January 19, 2005
A New Year’s Wish for Wellness
The trouble with New Year’s resolutions is that they take resolve. I’m reminded of a friend who told me, “Oh, it’s easy to stop smoking. I’ve done it dozens of times.” Well, in addition to kicking the smoking habit, there is another common New Year’s resolution that is a habit we should be resolved to keep: Eating right and staying fit.
Achieving physical fitness might mean joining a local health club. But there are other, simpler ways of staying fit. How about a New Year’s resolution to take a brisk, 30 to 45 minute walk four or five times a week? Experts say that this can have a powerfully positive impact on cardiovascular health and on general fitness. How about eating more tasty fruits and vegetables, and cutting back on foods that you know are not good for you? These things are realistic and do-able for just about everyone.
I believe strongly in personal responsibility. Every Iowan should take charge of his or her own health. But I also believe in creating an environment that supports and encourages our individual efforts to stay fit and healthy. I believe that people in every community should put their heads together to find ways to promote physical activity, fitness, and proper nutrition.
To this end, I have secured $3 million to fund Harkin Wellness Grants to communities all across Iowa. My vision is to help Iowa become a laboratory of innovative ideas -- a national leader in promoting wellness and disease prevention. I hope that local folks will use these grants, for example, to develop a community-wellness plan, to introduce nutrition programs in schools, or to expand physical education programs.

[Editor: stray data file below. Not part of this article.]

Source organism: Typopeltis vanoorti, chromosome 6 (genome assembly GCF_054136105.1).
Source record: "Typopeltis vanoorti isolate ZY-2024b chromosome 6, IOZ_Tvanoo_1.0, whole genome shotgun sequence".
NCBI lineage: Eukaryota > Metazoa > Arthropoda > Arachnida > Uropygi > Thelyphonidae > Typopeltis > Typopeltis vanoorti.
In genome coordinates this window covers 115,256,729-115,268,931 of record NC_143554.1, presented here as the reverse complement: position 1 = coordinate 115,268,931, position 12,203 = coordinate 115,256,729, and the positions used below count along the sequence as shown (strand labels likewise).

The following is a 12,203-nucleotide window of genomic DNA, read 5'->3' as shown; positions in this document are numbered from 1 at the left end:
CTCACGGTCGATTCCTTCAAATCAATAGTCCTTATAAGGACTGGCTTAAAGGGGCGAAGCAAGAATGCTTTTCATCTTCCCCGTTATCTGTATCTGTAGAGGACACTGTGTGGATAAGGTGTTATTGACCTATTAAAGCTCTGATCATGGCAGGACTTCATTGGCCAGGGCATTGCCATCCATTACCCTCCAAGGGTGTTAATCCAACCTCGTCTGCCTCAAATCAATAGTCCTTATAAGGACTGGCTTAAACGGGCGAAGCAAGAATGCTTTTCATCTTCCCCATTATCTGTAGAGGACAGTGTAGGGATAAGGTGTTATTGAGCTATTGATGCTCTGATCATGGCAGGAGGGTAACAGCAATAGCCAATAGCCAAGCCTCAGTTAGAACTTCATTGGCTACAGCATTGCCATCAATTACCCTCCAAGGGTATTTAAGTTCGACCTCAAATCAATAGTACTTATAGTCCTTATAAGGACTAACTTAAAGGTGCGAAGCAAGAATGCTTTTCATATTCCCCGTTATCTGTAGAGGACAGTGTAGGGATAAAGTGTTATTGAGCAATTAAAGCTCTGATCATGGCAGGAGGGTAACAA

More broadly, I believe the federal government has a responsibility to promote wellness and disease prevention in a very robust way. I have introduced the Healthier Lifestyles and Prevention Act, also known as the HeLP America Act. This legislation takes a comprehensive approach. It gives the Federal Trade Commission authority to regulate the marketing of junk food to children. It provides incentives to build bike paths and safe sidewalks. It requires nutrition labeling on menus in chain restaurants. It provides tools and incentives to schools, employers, and communities – encouraging them to focus on health promotion and wellness. And it does much, much more.
My New Year’s resolution is to work tirelessly to advance this legislation in Congress, and to give Iowans the tools and information they need to stay fit and healthy – and to stay out of the hospital.
And by the way, the good news about resolutions is that they’re not just for New Year’s Day. You can also make them on February 1 or any other day of the year. So make a resolution that will improve your fitness and health. Then make a resolution to keep that resolution. The life you save may be your own!